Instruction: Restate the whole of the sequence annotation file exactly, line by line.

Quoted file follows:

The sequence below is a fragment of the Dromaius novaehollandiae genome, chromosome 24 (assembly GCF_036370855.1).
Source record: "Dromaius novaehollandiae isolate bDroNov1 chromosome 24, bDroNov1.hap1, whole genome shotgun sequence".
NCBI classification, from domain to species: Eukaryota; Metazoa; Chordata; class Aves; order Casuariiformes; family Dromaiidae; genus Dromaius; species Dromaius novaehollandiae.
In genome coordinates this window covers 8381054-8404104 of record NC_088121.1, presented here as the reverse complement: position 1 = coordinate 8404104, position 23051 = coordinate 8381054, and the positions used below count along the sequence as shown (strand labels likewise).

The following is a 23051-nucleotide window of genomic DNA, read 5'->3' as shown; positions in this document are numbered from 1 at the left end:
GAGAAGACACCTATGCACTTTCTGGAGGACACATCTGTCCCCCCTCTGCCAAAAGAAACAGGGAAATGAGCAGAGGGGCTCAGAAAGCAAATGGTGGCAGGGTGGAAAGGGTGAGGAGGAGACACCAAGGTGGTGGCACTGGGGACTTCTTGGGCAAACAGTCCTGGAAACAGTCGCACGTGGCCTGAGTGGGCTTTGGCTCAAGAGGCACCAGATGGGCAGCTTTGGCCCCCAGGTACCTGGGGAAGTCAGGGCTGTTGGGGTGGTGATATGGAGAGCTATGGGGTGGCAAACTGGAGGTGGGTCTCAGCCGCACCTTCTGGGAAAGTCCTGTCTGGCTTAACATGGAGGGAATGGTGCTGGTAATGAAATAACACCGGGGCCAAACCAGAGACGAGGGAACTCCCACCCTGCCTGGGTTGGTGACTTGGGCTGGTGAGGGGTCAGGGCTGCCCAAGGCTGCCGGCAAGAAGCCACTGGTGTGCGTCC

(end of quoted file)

The sequence below is a fragment of the Dromaius novaehollandiae genome, chromosome 24 (assembly GCF_036370855.1).
Source record: "Dromaius novaehollandiae isolate bDroNov1 chromosome 24, bDroNov1.hap1, whole genome shotgun sequence".
NCBI classification, from domain to species: Eukaryota; Metazoa; Chordata; class Aves; order Casuariiformes; family Dromaiidae; genus Dromaius; species Dromaius novaehollandiae.
In genome coordinates this window covers 8381054-8404104 of record NC_088121.1, presented here as the reverse complement: position 1 = coordinate 8404104, position 23051 = coordinate 8381054, and the positions used below count along the sequence as shown (strand labels likewise).

The following is a 23051-nucleotide window of genomic DNA, read 5'->3' as shown; positions in this document are numbered from 1 at the left end:
GAGAAGACACCTATGCACTTTCTGGAGGACACATCTGTCCCCCCTCTGCCAAAAGAAACAGGGAAATGAGCAGAGGGGCTCAGAAAGCAAATGGTGGCAGGGTGGAAAGGGTGAGGAGGAGACACCAAGGTGGTGGCACTGGGGACTTCTTGGGCAAACAGTCCTGGAAACAGTCGCACGTGGCCTGAGTGGGCTTTGGCTCAAGAGGCACCAGATGGGCAGCTTTGGCCCCCAGGTACCTGGGGAAGTCAGGGCTGTTGGGGTGGTGATATGGAGAGCTATGGGGTGGCAAACTGGAGGTGGGTCTCAGCCGCACCTTCTGGGAAAGTCCTGTCTGGCTTAACATGGAGGGAATGGTGCTGGTAATGAAATAACACCGGGGCCAAACCAGAGACGAGGGAACTCCCACCCTGCCTGGGTTGGTGACTTGGGCTGGTGAGGGGTCAGGGCTGCCCAAGGCTGCCGGCAAGAAGCCACTGGTGTGCGTCC